Five ways to use a credit card responsibly


Five ways to use a credit card responsibly

It’s really important to spend responsibly, but it’s not always obvious what this means, especially with a credit card. Here, we’ll give you some tips on being a responsible borrower when using your credit card. If you follow the five steps below, you should remove the risks of missing payments and see your credit history steadily improve.

1. Don’t spend beyond your means

The most important things to remember when you use a credit card is not to spend more than you can comfortably afford to repay. Just because the card provider has given you a credit limit of – say – £1,000 doesn’t mean that you should go and spend that much! It may be tempting to splash out but you should avoid this.

Remember that every penny you borrow will have to be repaid – usually with interest as well. And if you repay just the minimum each month this means you could be clearing your debt for months or even years. And if you are late with a payment, or miss one altogether this could kick-start a cycle of money troubles, as you will be hit with costly charges and your credit history will suffer too.

2. Set up a Direct Debit

Setting up a Direct Debit to clear your balance is a smart way to ensure you won’t be shelling out late payment charges or suffering damage to your credit history if you miss a payment.

You can choose to either cover the minimum payment each month, or to clear the full balance. In either case, you won’t have to pay any late fees or charges and your credit history will gradually improve. If you choose to make the minimum payment, you’ll still pay interest on the outstanding balance, but it won’t negatively impact upon your credit history.

3. Time your payment date well

Often, credit card providers will allow you to choose your payment due date. You’ll usually be given up to the standard 56 days from the date your credit card was activated. The date of the month after those days becomes your monthly repayment date.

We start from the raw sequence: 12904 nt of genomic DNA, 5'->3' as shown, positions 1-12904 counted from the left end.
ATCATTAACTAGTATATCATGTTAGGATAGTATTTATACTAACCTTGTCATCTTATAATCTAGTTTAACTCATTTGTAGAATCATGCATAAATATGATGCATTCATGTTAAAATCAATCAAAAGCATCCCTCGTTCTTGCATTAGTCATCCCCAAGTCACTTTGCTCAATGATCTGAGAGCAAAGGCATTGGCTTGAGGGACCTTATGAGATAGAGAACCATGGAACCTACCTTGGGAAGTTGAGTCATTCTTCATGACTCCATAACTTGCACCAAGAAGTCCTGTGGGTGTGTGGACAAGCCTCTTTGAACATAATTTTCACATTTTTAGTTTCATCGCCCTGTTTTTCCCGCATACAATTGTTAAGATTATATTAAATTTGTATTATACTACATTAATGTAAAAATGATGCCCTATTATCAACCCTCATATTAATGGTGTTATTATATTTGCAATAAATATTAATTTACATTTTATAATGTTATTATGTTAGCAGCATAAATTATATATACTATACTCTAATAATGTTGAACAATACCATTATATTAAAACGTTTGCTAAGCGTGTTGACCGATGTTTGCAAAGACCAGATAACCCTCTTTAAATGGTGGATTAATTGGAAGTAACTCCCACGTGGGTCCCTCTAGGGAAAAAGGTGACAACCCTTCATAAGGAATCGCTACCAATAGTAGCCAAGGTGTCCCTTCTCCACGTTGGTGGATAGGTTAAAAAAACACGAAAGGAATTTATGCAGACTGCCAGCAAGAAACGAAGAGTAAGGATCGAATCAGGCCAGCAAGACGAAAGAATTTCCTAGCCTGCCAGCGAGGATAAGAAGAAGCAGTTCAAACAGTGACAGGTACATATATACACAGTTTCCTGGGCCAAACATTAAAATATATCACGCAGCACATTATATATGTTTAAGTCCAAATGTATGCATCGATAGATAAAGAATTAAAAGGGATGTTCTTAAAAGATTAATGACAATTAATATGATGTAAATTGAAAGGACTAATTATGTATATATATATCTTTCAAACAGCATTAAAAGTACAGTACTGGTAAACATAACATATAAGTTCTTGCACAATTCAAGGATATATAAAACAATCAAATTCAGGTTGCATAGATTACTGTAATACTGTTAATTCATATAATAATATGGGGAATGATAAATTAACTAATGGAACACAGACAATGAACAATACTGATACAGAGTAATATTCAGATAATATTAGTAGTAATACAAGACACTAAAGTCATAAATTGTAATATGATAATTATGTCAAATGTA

To ensure you’re covered come your payment due date, choose a date that coincides with your payday. So, if you get paid on the 1st of every month, allocate your due date as (say) the 3rd or 4th – this gives you a couple of extra days in case your pay doesn’t arrive on time. This way, there will be less chance of you spending your wages before you are due to make your monthly payment – and then struggling to make it.

4. Stick within your agreed credit limit

When you take out a credit card, you’ll be given a credit limit based on your individual credit history and circumstances. It’s important that you’re aware of this limit, as spending above it can be costly, damage your credit history and may cancel any promotional offers or rewards you receive.

Sticking within your limit is really important, but you may demonstrate to lenders that you’re a responsible borrower by not reaching the upper ends of your limit at all. Card providers may consider people getting close to “maxing out” their card as suggesting that their finances are getting out of control.

5. Keep your credit card to yourself

Allowing anyone else to use your credit card, even if just temporarily, is a bad idea. As well as the fact you may be breaching your credit agreement by doing this, it also opens you up to the possibility of fraud. When it’s not in your hands, you can have no guarantee of where the card is – and if you find unauthorised transactions on your account you may be liable for them if you have allowed friends or family members to use it.

This isn’t the only thing to worry about – you could also face costly interest and charges if the person who borrows it uses it to withdraw cash.